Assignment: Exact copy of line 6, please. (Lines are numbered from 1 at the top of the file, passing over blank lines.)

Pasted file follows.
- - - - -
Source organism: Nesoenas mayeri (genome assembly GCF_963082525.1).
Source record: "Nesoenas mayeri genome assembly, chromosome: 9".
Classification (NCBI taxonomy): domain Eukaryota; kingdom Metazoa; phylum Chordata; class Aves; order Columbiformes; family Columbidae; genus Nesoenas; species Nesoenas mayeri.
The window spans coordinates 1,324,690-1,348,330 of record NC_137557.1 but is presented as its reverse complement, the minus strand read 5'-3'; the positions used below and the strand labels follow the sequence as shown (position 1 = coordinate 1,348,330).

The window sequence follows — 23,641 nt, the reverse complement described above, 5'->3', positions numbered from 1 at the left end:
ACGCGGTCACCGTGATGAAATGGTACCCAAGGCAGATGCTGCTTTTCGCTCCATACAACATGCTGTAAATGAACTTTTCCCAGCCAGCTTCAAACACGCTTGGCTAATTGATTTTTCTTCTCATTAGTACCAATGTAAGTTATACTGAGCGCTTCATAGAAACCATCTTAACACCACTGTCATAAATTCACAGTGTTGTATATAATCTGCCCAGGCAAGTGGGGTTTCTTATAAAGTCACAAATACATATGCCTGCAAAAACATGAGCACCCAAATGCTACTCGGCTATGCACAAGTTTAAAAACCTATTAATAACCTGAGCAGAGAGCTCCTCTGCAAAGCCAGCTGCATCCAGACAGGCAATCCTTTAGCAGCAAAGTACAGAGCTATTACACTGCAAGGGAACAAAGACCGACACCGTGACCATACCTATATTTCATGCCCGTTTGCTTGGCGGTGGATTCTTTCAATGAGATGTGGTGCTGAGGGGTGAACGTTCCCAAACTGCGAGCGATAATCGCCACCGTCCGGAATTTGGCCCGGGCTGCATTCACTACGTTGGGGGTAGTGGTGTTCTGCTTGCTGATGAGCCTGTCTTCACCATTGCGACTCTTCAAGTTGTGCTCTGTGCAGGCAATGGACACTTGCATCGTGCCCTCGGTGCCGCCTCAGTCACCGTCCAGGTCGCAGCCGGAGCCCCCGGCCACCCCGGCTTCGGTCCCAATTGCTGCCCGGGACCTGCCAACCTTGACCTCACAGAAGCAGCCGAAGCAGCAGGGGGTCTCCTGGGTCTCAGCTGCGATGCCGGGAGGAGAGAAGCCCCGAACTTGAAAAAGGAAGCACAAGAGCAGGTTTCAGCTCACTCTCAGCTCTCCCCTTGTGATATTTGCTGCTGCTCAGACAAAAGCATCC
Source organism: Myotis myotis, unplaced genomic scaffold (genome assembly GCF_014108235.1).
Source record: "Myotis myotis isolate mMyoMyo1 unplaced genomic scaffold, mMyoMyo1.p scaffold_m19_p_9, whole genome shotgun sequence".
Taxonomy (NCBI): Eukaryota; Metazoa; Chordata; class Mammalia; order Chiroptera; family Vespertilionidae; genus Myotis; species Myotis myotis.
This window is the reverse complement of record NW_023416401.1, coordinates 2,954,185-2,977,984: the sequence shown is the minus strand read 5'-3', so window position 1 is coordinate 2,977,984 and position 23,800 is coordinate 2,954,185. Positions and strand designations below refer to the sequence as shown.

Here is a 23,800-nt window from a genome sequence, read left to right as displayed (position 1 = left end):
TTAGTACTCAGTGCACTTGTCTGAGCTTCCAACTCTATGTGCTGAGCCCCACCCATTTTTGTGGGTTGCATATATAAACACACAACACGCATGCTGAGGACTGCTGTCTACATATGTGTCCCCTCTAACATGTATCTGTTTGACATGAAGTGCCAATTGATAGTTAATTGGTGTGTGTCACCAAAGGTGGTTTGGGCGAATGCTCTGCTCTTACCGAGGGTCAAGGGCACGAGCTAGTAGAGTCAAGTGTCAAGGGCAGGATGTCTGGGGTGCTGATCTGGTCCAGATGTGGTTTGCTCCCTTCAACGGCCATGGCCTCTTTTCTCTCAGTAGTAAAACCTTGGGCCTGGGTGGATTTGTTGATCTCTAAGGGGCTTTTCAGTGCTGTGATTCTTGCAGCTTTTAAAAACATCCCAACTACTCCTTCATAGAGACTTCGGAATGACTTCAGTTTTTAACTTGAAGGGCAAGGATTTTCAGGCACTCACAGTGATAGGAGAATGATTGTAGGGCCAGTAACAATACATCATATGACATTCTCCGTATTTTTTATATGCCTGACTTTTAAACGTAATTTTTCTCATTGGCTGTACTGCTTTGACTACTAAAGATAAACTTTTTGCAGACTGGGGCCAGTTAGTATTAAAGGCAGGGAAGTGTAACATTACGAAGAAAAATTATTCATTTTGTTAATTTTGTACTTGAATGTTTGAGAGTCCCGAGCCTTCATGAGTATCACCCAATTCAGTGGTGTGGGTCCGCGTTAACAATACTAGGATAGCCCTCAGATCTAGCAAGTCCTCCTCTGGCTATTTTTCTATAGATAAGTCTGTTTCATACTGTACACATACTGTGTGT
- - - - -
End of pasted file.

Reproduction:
ACGCGGTCACCGTGATGAAATGGTACCCAAGGCAGATGCTGCTTTTCGCTCCATACAACATGCTGTAAATGAACTTTTCCCAGCCAGCTTCAAACACGCTTGGCTAATTGATTTTTCTTCTCATTAGTACCAATGTAAGTTATACTGAGCGCTTCATAGAAACCATCTTAACACCACTGTCATAAATTCACAGTGTTGTATATAATCTGCCCAGGCAAGTGGGGTTTCTTATAAAGTCACAAATACATATGCCTGCAAAAACATGAGCACCCAAATGCTACTCGGCTATGCACAAGTTTAAAAACCTATTAATAACCTGAGCAGAGAGCTCCTCTGCAAAGCCAGCTGCATCCAGACAGGCAATCCTTTAGCAGCAAAGTACAGAGCTATTACACTGCAAGGGAACAAAGACCGACACCGTGACCATACCTATATTTCATGCCCGTTTGCTTGGCGGTGGATTCTTTCAATGAGATGTGGTGCTGAGGGGTGAACGTTCCCAAACTGCGAGCGATAATCGCCACCGTCCGGAATTTGGCCCGGGCTGCATTCACTACGTTGGGGGTAGTGGTGTTCTGCTTGCTGATGAGCCTGTCTTCACCATTGCGACTCTTCAAGTTGTGCTCTGTGCAGGCAATGGACACTTGCATCGTGCCCTCGGTGCCGCCTCAGTCACCGTCCAGGTCGCAGCCGGAGCCCCCGGCCACCCCGGCTTCGGTCCCAATTGCTGCCCGGGACCTGCCAACCTTGACCTCACAGAAGCAGCCGAAGCAGCAGGGGGTCTCCTGGGTCTCAGCTGCGATGCCGGGAGGAGAGAAGCCCCGAACTTGAAAAAGGAAGCACAAGAGCAGGTTTCAGCTCACTCTCAGCTCTCCCCTTGTGATATTTGCTGCTGCTCAGACAAAAGCATCC